The modern Judas Iscariots.

But some seed fell on rich soil, and produced fruit, a hundred or sixty or thirtyfold.

Photo by Ms. Jo Villafuerte, flower farm at Atok, Benguet, 2019.

We now come to the better seeds (because all are good seeds, remember?).

They are the ones who fell on rich soil and produced fruit because they were the ones who willingly gave themselves up to the Sower. They are the ones who let go and let God, those who let themselves “die” and fell on the ground to give way to new life.

They are fruitful, not successful; the former relied on the powers of God, patiently bearing all pains and sufferings while the latter relied on their own powers, own intelligence and even connections that on the surface may seem to have the upper hand but totally empty inside.

The fruitful seeds are those willing to fall and be broken by God according to his divine plan. Many times, what is fruitful to God may be failures to us humans. Being fruitful is not about results and accumulations we have made but what have we become.

Fruitful people are focused on with the future glory to revealed by God through our pains and sufferings as St. Paul reminds us in the second reading today.

Let us not put into waste this good seed sown in us by Jesus Christ, allow it to be cracked open and broken to let the new life within us spring forth and lead us to becoming fruitful. Amen.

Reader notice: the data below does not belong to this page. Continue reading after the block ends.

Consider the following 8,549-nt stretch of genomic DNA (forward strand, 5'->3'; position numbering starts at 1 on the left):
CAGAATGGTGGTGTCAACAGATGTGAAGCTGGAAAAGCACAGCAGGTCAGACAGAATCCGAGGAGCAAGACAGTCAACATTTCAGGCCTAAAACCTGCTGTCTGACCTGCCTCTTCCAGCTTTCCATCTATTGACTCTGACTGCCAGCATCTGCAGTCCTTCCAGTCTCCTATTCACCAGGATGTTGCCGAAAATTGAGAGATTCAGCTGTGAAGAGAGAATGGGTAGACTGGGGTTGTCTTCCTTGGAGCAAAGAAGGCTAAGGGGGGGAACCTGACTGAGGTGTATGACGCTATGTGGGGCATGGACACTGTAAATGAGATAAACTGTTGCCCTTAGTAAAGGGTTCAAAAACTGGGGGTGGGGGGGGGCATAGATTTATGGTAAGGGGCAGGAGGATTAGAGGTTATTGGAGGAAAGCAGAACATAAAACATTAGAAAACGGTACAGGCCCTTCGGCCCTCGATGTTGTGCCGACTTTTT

A blessed week ahead to everyone!

When people reject us…

The Lord Is My Chef Breakfast Recipe for the Soul, Thursday, Easter Week VI, 21 May 2020

Acts of the Apostles 18:1-8 ><)))*> ><)))*> ><)))*> John 16:16-20

Photo from yourteenmag.com.

Thank you dear Jesus in speaking to us today in our readings about rejection we all detest due to its deep and painful hurts that affect us even for a lifetime.

In the first reading, St. Paul was successively rejected in his preaching about your Good News of salvation while in the gospel, you remind us of our coming rejection by the world that had first rejected you.

Indeed, you were the first to be rejected and that is why you can speak so well of its nature; but, at the same time, you encourage us to be strong because when we are rejected, that is when we are led into joy.

You know how sad and even tragic is the feeling of being rejected by others, of being turned down, of being driven out, and worst, of being crucified simply because others refuse to accept us for so many reasons, from our skin color to our hairstyle to our religious beliefs and everything.

That is the saddest part of rejection: when we are rejected for reasons we have no control of, for being who we are.